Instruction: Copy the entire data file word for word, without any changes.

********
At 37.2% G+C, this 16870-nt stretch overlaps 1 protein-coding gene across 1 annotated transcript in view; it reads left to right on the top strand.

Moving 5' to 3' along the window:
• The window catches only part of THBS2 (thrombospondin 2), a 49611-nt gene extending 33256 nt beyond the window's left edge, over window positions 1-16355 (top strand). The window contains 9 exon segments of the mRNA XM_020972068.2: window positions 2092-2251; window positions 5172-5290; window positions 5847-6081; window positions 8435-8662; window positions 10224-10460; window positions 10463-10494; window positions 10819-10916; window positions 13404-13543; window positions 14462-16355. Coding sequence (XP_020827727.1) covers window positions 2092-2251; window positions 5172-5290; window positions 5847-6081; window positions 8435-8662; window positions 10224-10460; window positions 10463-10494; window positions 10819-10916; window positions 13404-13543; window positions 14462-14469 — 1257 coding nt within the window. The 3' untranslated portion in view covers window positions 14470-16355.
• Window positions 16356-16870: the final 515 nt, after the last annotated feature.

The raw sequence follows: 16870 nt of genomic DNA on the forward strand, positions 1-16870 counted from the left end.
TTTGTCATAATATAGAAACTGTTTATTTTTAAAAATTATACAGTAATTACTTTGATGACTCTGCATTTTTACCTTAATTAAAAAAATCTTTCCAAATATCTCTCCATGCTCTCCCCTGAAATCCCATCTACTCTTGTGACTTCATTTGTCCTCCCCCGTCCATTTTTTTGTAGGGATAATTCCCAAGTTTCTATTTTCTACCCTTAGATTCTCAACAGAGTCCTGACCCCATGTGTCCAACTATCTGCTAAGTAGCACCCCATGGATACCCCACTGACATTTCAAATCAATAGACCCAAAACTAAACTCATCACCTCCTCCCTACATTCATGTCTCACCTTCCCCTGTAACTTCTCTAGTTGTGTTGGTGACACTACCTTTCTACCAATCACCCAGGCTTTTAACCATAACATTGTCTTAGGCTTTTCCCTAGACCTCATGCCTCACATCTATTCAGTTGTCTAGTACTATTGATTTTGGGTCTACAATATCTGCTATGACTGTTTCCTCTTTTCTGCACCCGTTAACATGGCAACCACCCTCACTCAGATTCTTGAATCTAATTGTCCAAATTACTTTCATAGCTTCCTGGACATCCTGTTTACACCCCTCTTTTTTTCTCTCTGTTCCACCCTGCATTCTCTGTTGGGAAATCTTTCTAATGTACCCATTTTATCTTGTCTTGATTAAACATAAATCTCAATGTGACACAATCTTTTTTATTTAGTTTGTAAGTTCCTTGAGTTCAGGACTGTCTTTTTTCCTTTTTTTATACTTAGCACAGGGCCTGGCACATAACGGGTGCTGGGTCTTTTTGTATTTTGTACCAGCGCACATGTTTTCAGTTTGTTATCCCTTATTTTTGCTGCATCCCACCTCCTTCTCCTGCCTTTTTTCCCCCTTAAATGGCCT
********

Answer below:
At 37.2% G+C, this 16870-nt stretch overlaps 1 protein-coding gene across 1 annotated transcript in view; it reads left to right on the top strand.

Moving 5' to 3' along the window:
• The window catches only part of THBS2 (thrombospondin 2), a 49611-nt gene extending 33256 nt beyond the window's left edge, over window positions 1-16355 (top strand). The window contains 9 exon segments of the mRNA XM_020972068.2: window positions 2092-2251; window positions 5172-5290; window positions 5847-6081; window positions 8435-8662; window positions 10224-10460; window positions 10463-10494; window positions 10819-10916; window positions 13404-13543; window positions 14462-16355. Coding sequence (XP_020827727.1) covers window positions 2092-2251; window positions 5172-5290; window positions 5847-6081; window positions 8435-8662; window positions 10224-10460; window positions 10463-10494; window positions 10819-10916; window positions 13404-13543; window positions 14462-14469 — 1257 coding nt within the window. The 3' untranslated portion in view covers window positions 14470-16355.
• Window positions 16356-16870: the final 515 nt, after the last annotated feature.

The raw sequence follows: 16870 nt of genomic DNA on the forward strand, positions 1-16870 counted from the left end.
TTTGTCATAATATAGAAACTGTTTATTTTTAAAAATTATACAGTAATTACTTTGATGACTCTGCATTTTTACCTTAATTAAAAAAATCTTTCCAAATATCTCTCCATGCTCTCCCCTGAAATCCCATCTACTCTTGTGACTTCATTTGTCCTCCCCCGTCCATTTTTTTGTAGGGATAATTCCCAAGTTTCTATTTTCTACCCTTAGATTCTCAACAGAGTCCTGACCCCATGTGTCCAACTATCTGCTAAGTAGCACCCCATGGATACCCCACTGACATTTCAAATCAATAGACCCAAAACTAAACTCATCACCTCCTCCCTACATTCATGTCTCACCTTCCCCTGTAACTTCTCTAGTTGTGTTGGTGACACTACCTTTCTACCAATCACCCAGGCTTTTAACCATAACATTGTCTTAGGCTTTTCCCTAGACCTCATGCCTCACATCTATTCAGTTGTCTAGTACTATTGATTTTGGGTCTACAATATCTGCTATGACTGTTTCCTCTTTTCTGCACCCGTTAACATGGCAACCACCCTCACTCAGATTCTTGAATCTAATTGTCCAAATTACTTTCATAGCTTCCTGGACATCCTGTTTACACCCCTCTTTTTTTCTCTCTGTTCCACCCTGCATTCTCTGTTGGGAAATCTTTCTAATGTACCCATTTTATCTTGTCTTGATTAAACATAAATCTCAATGTGACACAATCTTTTTTATTTAGTTTGTAAGTTCCTTGAGTTCAGGACTGTCTTTTTTCCTTTTTTTATACTTAGCACAGGGCCTGGCACATAACGGGTGCTGGGTCTTTTTGTATTTTGTACCAGCGCACATGTTTTCAGTTTGTTATCCCTTATTTTTGCTGCATCCCACCTCCTTCTCCTGCCTTTTTTCCCCCTTAAATGGCCT